My Overloads and Wait Lists Policy

OVERLOADS

I don’t take overloads. I don’t add extra students beyond the enrolment cap numbers determined by the Faculty of Arts and the English Department for specific classes.

The caps on enrolment are there for various reasons; I respect and support those reasons. They help to ensure student access to instructors, interactivity in the classroom setting, and careful evaluation of assigned work with comments explaining the grade given.

The assumption with a classroom course is that there is some interactivity: this can take the form of question period, general discussion, small group discussion, and individual or group presentation. The larger the class, the more difficult this interactivity becomes, and people miss out on valuable chances to participate.

Even if I were to choose just to lecture, there is still the matter of assigned work to be evaluated, and even if I do have teaching assistants (this happens rarely in my courses), there are specific and necessary restrictions on the amount of work I can ask of them.

Instructors are discouraged from taking overloads so that departments can legitimately argue for reasonable class enrolment sizes. As for online courses, because they too require the instructor to monitor ongoing interactive participation and to provide detailed feedback in evaluating assignments, their enrolments are capped as well.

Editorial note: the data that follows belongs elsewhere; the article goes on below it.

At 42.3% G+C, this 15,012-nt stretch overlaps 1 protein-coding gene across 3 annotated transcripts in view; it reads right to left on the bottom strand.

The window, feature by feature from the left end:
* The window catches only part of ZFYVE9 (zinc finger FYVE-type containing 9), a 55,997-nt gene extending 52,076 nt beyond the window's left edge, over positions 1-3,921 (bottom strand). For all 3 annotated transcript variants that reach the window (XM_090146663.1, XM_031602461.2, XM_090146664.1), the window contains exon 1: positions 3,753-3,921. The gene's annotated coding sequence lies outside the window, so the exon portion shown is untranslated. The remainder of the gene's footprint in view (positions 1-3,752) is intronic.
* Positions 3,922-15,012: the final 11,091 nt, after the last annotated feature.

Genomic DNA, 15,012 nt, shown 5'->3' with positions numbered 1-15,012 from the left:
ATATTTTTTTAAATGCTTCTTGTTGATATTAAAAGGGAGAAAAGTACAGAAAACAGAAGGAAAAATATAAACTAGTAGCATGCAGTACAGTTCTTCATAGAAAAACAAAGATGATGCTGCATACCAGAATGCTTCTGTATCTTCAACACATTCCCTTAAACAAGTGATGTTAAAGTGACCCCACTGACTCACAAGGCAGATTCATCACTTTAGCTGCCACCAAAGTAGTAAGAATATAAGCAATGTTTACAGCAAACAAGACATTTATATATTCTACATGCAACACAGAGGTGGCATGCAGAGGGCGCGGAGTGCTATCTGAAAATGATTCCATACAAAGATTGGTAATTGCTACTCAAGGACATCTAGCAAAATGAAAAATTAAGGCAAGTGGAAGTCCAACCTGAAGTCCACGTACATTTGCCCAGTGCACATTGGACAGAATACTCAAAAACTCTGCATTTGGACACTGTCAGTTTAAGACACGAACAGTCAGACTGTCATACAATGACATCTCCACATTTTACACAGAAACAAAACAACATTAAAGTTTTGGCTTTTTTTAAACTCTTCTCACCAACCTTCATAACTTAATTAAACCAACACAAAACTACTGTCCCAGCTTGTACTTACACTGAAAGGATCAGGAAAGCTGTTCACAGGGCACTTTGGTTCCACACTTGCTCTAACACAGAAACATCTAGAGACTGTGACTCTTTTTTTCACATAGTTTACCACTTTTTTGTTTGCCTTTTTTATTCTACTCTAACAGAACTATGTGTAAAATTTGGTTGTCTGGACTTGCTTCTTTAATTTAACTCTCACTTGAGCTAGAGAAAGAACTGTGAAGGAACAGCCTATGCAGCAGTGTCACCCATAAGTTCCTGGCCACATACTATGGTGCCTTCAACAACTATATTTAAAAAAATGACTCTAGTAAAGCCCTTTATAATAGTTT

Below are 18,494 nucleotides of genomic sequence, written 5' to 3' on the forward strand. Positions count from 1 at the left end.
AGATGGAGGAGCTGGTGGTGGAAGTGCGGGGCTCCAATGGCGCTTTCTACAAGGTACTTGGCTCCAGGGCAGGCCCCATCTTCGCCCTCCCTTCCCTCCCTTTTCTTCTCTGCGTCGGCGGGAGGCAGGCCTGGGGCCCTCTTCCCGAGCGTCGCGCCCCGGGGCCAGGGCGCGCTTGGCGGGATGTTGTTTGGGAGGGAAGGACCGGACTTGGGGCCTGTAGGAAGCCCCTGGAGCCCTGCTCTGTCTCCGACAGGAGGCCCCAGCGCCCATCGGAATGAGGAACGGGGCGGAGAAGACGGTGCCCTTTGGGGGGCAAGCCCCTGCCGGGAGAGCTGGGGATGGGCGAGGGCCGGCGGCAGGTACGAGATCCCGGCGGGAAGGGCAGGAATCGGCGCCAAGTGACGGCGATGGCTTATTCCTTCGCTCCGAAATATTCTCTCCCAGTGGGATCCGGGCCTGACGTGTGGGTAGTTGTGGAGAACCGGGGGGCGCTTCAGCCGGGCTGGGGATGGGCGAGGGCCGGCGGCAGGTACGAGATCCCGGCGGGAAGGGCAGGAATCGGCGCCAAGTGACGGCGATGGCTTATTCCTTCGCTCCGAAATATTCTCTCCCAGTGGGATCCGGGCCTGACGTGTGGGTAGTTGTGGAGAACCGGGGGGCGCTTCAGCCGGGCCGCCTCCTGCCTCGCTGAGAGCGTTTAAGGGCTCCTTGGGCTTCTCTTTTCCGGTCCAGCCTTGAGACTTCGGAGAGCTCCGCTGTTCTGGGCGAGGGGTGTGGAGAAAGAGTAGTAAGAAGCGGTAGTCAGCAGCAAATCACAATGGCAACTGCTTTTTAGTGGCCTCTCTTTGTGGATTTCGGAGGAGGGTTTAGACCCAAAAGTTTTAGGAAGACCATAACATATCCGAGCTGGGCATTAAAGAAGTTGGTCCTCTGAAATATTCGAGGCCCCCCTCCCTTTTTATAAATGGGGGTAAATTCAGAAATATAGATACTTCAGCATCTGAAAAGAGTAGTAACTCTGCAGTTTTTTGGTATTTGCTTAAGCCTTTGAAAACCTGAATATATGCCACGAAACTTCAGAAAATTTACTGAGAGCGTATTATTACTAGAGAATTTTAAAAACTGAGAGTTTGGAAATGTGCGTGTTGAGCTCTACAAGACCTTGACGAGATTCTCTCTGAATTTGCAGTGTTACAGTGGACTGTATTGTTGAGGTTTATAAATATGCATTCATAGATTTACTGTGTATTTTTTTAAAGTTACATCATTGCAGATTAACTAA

NOTE RE: RESTRICTED SPACES – This is why if you see unclaimed restricted spaces I won’t force anyone into them. If I do so, the unclaimed restricted spaces still exist, and if eligible students decide to claim them, I end up with an overload.

WAIT LISTS

I don’t keep a formal wait list. I’ve tried to do so and have mostly found people change their minds and enrol in other courses and then don’t tell me. What I do is keep your email message on file, in a special folder for enquiries concerning the class you are interested in joining.

YOUR ENQUIRY MESSAGE should be brief. Tell me your degree program, your major (and minor if relevant), and year, and supply your full name and student number (useful because email addresses are often mystifying). Briefly provide some indication of why you want to take this course.

MY REPLY MESSAGE will also be brief. It will tell you I will keep your message on file. It will urge you to check the registrar’s list often (daily! more than once a day!), in case a space opens up for which you can register. It will also urge you to look into alternate courses and have at least one lined up that you know you can take, and that meets your degree requirements and fits your schedule (though be as accommodating as possible about your schedule: sometimes that class at 9 a.m. or 4 p.m. might be the best course you’ll ever take, with a wonderful instructor!).

CONTACTING ME DOES NOT GUARANTEE YOU A SPACE IN THE CLASS. This is why having an alternative is vital.

MAKE SURE YOU ARE ELIGIBLE TO TAKE THE COURSE BEFORE CONTACTING ME. My 300 and 400-level courses require six credits of First Year English or equivalent (e.g. Arts One, ASTU) and third year status in order to register.

FIRST YEAR COURSES ARE ALL REGISTERED THROUGH THE FIRST YEAR OFFICE IN THE ENGLISH DEPARTMENT. I cannot sign students into or out of my sections.

UNDERSTAND YOUR REQUIREMENTS. You rarely need a specific course; what you need tends more to be a combination of area, genre, and period, e.g. a senior course in contemporary literature, or a senior Arts elective.

If you have any questions, please email me (Gisele.Baxter@ubc.ca).

© Gisèle M. Baxter. Not to be copied, used, or revised without explicit written permission from the copyright owner.

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